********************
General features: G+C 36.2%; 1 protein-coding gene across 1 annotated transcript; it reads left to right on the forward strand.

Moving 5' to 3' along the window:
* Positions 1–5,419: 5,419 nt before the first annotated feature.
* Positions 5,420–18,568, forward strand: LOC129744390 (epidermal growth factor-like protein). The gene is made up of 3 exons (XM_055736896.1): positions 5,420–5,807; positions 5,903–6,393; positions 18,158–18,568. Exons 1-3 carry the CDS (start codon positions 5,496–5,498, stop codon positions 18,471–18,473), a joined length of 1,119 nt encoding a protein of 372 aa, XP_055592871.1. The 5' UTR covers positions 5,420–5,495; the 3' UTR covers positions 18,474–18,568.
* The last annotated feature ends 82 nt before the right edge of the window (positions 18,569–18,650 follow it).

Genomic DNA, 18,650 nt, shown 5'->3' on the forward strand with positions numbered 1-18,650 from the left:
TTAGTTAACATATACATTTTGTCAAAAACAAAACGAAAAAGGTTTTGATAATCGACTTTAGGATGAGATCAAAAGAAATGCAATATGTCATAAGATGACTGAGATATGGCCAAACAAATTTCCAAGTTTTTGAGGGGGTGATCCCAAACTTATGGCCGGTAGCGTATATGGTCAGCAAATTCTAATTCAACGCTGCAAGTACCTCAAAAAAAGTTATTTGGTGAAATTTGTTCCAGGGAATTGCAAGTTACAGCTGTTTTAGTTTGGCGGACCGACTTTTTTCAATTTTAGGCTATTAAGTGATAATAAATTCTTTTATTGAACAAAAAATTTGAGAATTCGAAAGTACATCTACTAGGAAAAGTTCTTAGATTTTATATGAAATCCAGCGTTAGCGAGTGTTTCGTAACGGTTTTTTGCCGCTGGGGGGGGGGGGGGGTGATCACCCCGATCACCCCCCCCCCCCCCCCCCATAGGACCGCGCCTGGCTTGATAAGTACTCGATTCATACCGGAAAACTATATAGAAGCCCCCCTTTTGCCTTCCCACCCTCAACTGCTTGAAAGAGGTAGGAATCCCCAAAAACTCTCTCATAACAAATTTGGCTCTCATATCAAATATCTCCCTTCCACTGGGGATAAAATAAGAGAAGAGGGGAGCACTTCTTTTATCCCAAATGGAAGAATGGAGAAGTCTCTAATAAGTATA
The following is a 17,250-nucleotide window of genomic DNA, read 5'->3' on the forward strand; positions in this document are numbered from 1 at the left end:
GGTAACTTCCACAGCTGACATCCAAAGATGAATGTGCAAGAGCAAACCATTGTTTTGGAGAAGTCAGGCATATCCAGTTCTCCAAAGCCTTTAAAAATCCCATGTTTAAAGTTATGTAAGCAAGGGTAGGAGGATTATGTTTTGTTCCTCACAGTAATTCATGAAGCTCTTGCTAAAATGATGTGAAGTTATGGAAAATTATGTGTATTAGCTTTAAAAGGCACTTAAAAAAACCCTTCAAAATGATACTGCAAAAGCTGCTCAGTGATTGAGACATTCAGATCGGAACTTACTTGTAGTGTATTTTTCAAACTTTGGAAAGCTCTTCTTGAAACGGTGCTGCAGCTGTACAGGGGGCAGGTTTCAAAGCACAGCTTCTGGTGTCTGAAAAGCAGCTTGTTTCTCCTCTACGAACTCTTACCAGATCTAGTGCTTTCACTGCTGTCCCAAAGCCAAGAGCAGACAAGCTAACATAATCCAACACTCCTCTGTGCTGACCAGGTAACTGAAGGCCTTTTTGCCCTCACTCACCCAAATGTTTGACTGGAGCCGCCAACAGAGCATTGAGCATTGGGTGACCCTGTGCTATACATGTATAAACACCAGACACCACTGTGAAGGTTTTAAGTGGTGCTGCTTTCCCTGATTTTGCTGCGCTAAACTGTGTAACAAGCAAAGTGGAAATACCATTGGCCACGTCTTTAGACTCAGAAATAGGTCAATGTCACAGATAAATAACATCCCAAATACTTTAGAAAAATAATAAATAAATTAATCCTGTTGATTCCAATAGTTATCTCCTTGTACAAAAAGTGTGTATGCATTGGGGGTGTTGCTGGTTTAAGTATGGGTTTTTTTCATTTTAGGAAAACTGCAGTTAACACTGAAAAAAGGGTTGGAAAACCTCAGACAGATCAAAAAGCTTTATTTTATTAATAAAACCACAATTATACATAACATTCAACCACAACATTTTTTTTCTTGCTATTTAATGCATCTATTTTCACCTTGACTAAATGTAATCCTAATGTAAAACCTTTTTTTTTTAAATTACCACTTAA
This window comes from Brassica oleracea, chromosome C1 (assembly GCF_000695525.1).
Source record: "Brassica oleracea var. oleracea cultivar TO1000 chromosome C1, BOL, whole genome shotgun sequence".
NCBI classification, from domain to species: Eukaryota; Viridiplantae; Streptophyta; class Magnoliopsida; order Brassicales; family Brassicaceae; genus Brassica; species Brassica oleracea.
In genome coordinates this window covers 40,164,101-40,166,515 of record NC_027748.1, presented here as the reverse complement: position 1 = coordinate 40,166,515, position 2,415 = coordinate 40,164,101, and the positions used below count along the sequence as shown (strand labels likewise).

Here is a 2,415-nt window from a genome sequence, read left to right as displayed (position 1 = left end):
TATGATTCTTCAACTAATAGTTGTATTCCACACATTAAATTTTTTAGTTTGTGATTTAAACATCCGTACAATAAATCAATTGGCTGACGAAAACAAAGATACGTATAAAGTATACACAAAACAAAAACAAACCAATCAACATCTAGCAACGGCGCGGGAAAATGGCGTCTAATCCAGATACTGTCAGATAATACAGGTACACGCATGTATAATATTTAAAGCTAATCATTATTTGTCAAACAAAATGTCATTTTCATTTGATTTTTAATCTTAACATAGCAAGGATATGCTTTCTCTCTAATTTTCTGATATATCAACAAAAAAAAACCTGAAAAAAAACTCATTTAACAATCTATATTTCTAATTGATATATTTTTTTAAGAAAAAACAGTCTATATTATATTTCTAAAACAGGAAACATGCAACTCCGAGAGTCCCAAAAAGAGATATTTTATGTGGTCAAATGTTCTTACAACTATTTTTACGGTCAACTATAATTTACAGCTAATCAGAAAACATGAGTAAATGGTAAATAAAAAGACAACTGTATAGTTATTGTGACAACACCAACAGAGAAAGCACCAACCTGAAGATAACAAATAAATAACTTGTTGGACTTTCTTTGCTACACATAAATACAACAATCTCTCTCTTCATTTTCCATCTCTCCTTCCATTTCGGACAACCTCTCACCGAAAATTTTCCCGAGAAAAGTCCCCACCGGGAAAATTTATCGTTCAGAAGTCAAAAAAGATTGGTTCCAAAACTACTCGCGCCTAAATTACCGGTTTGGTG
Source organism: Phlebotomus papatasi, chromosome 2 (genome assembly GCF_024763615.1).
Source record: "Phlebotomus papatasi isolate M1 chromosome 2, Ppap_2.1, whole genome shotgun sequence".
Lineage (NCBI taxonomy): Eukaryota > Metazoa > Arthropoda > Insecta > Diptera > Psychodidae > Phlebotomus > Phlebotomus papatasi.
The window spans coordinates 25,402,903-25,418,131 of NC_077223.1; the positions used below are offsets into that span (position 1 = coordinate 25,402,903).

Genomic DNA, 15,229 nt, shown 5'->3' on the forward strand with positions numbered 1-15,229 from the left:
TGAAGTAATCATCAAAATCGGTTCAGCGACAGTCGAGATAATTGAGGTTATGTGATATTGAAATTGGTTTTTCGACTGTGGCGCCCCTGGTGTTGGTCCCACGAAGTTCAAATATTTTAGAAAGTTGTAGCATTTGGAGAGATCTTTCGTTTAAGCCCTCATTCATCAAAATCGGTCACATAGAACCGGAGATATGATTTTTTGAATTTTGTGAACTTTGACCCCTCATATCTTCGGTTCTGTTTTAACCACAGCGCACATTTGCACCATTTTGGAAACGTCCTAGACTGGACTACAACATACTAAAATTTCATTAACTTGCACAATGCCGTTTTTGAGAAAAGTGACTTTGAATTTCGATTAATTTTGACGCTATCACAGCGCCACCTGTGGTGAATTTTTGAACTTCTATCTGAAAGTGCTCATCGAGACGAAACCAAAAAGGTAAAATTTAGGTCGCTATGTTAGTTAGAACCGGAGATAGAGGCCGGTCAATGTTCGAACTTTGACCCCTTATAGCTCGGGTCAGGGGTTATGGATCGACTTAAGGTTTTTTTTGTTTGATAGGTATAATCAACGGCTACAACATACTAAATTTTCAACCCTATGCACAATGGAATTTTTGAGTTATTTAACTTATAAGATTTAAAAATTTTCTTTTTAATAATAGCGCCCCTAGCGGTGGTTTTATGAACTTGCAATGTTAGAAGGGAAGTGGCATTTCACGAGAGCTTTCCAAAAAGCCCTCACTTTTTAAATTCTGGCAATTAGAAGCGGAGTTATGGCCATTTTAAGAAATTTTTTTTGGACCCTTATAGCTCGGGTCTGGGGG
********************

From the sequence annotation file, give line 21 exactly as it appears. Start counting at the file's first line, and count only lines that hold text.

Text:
TGAAGTAATCATCAAAATCGGTTCAGCGACAGTCGAGATAATTGAGGTTATGTGATATTGAAATTGGTTTTTCGACTGTGGCGCCCCTGGTGTTGGTCCCACGAAGTTCAAATATTTTAGAAAGTTGTAGCATTTGGAGAGATCTTTCGTTTAAGCCCTCATTCATCAAAATCGGTCACATAGAACCGGAGATATGATTTTTTGAATTTTGTGAACTTTGACCCCTCATATCTTCGGTTCTGTTTTAACCACAGCGCACATTTGCACCATTTTGGAAACGTCCTAGACTGGACTACAACATACTAAAATTTCATTAACTTGCACAATGCCGTTTTTGAGAAAAGTGACTTTGAATTTCGATTAATTTTGACGCTATCACAGCGCCACCTGTGGTGAATTTTTGAACTTCTATCTGAAAGTGCTCATCGAGACGAAACCAAAAAGGTAAAATTTAGGTCGCTATGTTAGTTAGAACCGGAGATAGAGGCCGGTCAATGTTCGAACTTTGACCCCTTATAGCTCGGGTCAGGGGTTATGGATCGACTTAAGGTTTTTTTTGTTTGATAGGTATAATCAACGGCTACAACATACTAAATTTTCAACCCTATGCACAATGGAATTTTTGAGTTATTTAACTTATAAGATTTAAAAATTTTCTTTTTAATAATAGCGCCCCTAGCGGTGGTTTTATGAACTTGCAATGTTAGAAGGGAAGTGGCATTTCACGAGAGCTTTCCAAAAAGCCCTCACTTTTTAAATTCTGGCAATTAGAAGCGGAGTTATGGCCATTTTAAGAAATTTTTTTTGGACCCTTATAGCTCGGGTCTGGGGG